FYI’s Roly Hill on how his 15-bagger HPA stock plans to tap a unique EV market
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ASX investors have been tracking a cohort of HPA (high purity alumina) stocks for some time now, and WA-based FYI Resources (ASX:FYI) is one of them.
One of HPA’s fastest growing uses is in the coating for separators that keep apart the cathode and anode electrodes in lithium-ion batteries. In fact, there’s up to ~5kg of HPA in every electric vehicle.
Benchmark Mineral Intelligence principal James Clark has said the multiplier effect of EV growth “means high purity alumina demand in 5 and 10 years will be very significant”.
There are a bunch of other applications as well, led by the established but still growing LED market.
There are incumbent producers, but what sets FYI and the other ASX HPA stocks apart is the process they use.
“Traditional HPA supply is refined from bauxite. The process via bauxite is increasingly becoming controversial due to the environmental impact,” FYI chief exec Roly Hill says.
This bauxite processing route is also a lot more expensive than the route FYI is taking.
FYI’s WA integrated HPA project is based on aluminous clay (kaolin), a higher quality feedstock source with a better metallurgical profile for extracting HPA.
But can they reach production? Stockhead spoke with Hill to get an update on FYI’s plans as the September 5 date approaches for the company to sign a crucial joint venture partnership with global alumina giant, Alcoa.
FYI have risen by more than 1,500% since it delivered its first DFS (definitive feasibility study) and upgraded reserve estimate at the ‘Cadoux’ project back in March 2020. That’s right — 1,500%.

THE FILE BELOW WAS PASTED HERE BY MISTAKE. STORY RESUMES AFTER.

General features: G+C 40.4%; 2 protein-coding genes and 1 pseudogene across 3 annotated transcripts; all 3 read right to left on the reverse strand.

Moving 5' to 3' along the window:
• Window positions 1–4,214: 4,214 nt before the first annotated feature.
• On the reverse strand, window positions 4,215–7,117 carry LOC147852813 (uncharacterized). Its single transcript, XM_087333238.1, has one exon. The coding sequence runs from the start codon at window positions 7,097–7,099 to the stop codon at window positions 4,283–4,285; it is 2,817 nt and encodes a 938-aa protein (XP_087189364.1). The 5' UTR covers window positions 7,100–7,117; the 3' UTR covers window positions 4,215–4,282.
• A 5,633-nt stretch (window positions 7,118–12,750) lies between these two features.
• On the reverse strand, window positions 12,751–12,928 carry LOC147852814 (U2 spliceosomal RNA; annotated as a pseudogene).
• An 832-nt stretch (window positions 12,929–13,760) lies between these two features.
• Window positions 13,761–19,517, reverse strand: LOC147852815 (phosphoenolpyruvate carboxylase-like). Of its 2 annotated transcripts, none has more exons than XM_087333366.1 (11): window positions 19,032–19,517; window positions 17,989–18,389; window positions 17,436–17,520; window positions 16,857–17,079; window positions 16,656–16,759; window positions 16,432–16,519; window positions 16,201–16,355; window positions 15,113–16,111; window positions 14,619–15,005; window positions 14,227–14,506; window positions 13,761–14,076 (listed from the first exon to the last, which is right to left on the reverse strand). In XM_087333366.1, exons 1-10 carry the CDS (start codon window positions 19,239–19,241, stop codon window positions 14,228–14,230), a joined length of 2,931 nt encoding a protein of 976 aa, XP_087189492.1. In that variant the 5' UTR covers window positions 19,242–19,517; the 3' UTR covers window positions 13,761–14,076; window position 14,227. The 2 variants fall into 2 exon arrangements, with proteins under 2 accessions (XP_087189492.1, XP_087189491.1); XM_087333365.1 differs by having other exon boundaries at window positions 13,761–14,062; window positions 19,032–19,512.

“If you go back to our DFS in March 2020, it was probably the first time a project like this had been validated in the market,” Hill said.
“It marked the first time investors could put some tangible numbers on what we were doing, and the mood swung from one of indifference to one of deliverability.”
The phone started ringing from financiers once the original DFS was published.
Since then, FYI has been exploring a number of options that opened up, based on the project’s economics and project-life projections. That said, more work had to be done in terms of optimising the metallurgy and developing IP around the extraction process.
Hill said FYI’s focus was on how to further increase efficiency, lower capital and operating costs and ensure the project’s position in first quarter cost curve competitiveness.
“Kaolin is a very complex material, and achieving a target purity of 99.99% is very challenging,” he says.
“The chemistry of our kaolin is no different, however has certain characteristics amenable to making HPA — but we still had to carry out the work to assess its chemistry and physical properties,” Hill said.
Aspects of the technology and engineering requirements have been “more difficult and complex than we envisaged at the start”, he added.
“So we’ve been gradually refining and fine-tuning it and the reason we’re doing that is to improve whole economic metrics of the project as a whole to meet the demands of an expanding market.”
That work resulted in a revised DFS this past April where FYI gave the project an NPV (net present value) of US$1.014 billion based on annual production of 10,000 tonnes per annum.